Wallace spoke with former
Fresno State coach Jerry Tarkanian earlier in the day. "He said this would be a make-or-break kind of game for them. They needed this win," Wallace said, referring to the Bulldogs' road itinerary.

Fresno State's early defensive pressure, Wallace added, began with Tarkanian's teams. "We run an all-new offense now; Tark caused that. He was so good defensively," Wallace said. "A few years ago, that early pressure would've bothered us. Fresno State is very well-coached. (Lopes) is doing a good job."

The game was a war at times, with bodies flying all over the court, but there was virtually zero trash-talking -- a significant difference from
Fresno State teams of yesteryear. "They take on the personality of their coach," Wallace noted. "Tark's teams had more freedom on offense, and that made them very hard to guard, but this system is better for who they have now."

Do you know the way to …

Hawaii goes on the road next; the Rainbows are 1-2 away from the islands. The ‘Bows play at San Jose State Saturday before flying to Fresno for a rematch Thursday, Jan. 23. "It's gonna be tough when we go there," English said.

Finding the winning touch away from home is something Wallace doesn't want to get obsessed with. "It's not something I can do. They have to do it collectively as a team. They have to take the energy of our fans here," he said. "In
San Jose, they drew 700 fans to their last home game, so we've gotta self-motivate ourselves. Phil Johnson is a good coach."

Conference Call

The officials -- Jim Bannowsky, Brian Sorenson and Bryan Barr -- met for two minutes at midcourt to discuss a call in the lane late in the second half.

Officials gather to discuss a key call late in the game.


Damon Jackson's pull-up 6-footer in the lane drew contact from Phil Martin, who seemed to have position in the lane. After the blocking foul on Martin was assessed, Wallace rolled his eyes and had a short comment for the referees. "I told them, ‘That's two replays the crowd has seen, and the boos got louder each time,'" Wallace said. "I knew they weren't gonna give up the foul."

Jackson made the ensuing free throw for a 3-point play, bringing Fresno State within 71-63 with 5:20 remaining. The ‘Dogs couldn't get closer, though, as Hawaii scored the next six points to stretch its way to victory.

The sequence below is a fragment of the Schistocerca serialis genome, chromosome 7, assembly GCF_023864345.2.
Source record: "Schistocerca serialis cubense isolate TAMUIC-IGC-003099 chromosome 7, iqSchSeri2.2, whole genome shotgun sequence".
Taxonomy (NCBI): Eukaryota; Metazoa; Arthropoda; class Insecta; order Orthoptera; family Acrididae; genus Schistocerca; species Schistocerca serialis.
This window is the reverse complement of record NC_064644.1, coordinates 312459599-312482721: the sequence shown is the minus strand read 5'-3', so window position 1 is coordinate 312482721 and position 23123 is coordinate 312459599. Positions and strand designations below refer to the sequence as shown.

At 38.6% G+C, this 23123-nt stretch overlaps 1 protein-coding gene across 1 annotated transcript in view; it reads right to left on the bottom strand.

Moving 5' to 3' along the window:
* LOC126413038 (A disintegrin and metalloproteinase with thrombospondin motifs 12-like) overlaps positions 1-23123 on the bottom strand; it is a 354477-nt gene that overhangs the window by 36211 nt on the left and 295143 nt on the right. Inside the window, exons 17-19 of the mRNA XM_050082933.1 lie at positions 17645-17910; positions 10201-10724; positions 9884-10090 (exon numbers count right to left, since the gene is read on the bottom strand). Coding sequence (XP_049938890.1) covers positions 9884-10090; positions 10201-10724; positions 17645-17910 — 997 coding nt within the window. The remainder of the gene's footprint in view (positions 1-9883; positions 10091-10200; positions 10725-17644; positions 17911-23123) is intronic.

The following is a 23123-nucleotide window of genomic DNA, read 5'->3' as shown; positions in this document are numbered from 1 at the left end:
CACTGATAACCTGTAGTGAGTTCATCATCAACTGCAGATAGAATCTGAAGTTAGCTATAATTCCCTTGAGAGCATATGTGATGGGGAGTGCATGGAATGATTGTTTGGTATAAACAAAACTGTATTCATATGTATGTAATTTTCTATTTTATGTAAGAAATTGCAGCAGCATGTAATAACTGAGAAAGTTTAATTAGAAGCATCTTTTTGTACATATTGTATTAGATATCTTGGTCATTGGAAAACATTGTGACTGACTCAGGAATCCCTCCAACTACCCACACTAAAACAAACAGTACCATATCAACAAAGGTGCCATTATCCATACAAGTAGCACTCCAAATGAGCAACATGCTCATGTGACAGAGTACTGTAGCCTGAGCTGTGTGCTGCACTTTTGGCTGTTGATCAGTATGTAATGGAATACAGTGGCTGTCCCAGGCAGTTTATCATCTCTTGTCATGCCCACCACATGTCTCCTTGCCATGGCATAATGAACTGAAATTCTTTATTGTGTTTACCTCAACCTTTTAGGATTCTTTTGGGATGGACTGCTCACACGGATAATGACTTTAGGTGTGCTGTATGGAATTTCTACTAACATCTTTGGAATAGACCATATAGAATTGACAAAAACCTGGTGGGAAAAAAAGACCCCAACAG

Wallace wasn't dissatisfied. "The main thing is, they were consistent on both ends," he said. "The referee said, ‘I know you don't like the call, but I made it and you gotta live with it.'"

Monday Night crowd

The near-8,000 in attendance was solid for a week night. The Rainbows, though, are hoping for a sellout sometime soon. Only six home dates remain. "They love these fans," Wallace said of his players. "They want that sellout. They ask before our games, ‘Is this gonna be a sellout?'"

The prospect of building more interest -- more in-house interest -- is a puzzle he'd like to solve. "We might have to do more road games. That's what
Fresno does, and it creates more interest," he said. "But I'm not sure. Our program is built on TV, too."

UH games on the road are usually not televised by the host station, KFVE.

Potato, Potatoh

Last year's team relied heavily on the scoring punch of Predrag Savovic. "It's a different team with different weapons. We work harder, by far, on defense," Wallace noted. "They had the potential to blow someone out more last year. This team is more blue-collar. We're playing more intelligently."

Frequent
Fresno Flyer miles

Fresno State's quandary might seem draining, but the Bulldogs chose it that way. They beat UTEP Saturday before flying to Hawaii for Monday's game. Then the ‘Dogs fly to San Jose en route to Dallas, and then on to Ruston, La.

"They could've come here in December when we had that 19-day stretch (without a game), but they wanted to play USF and get some early wins," Wallace said.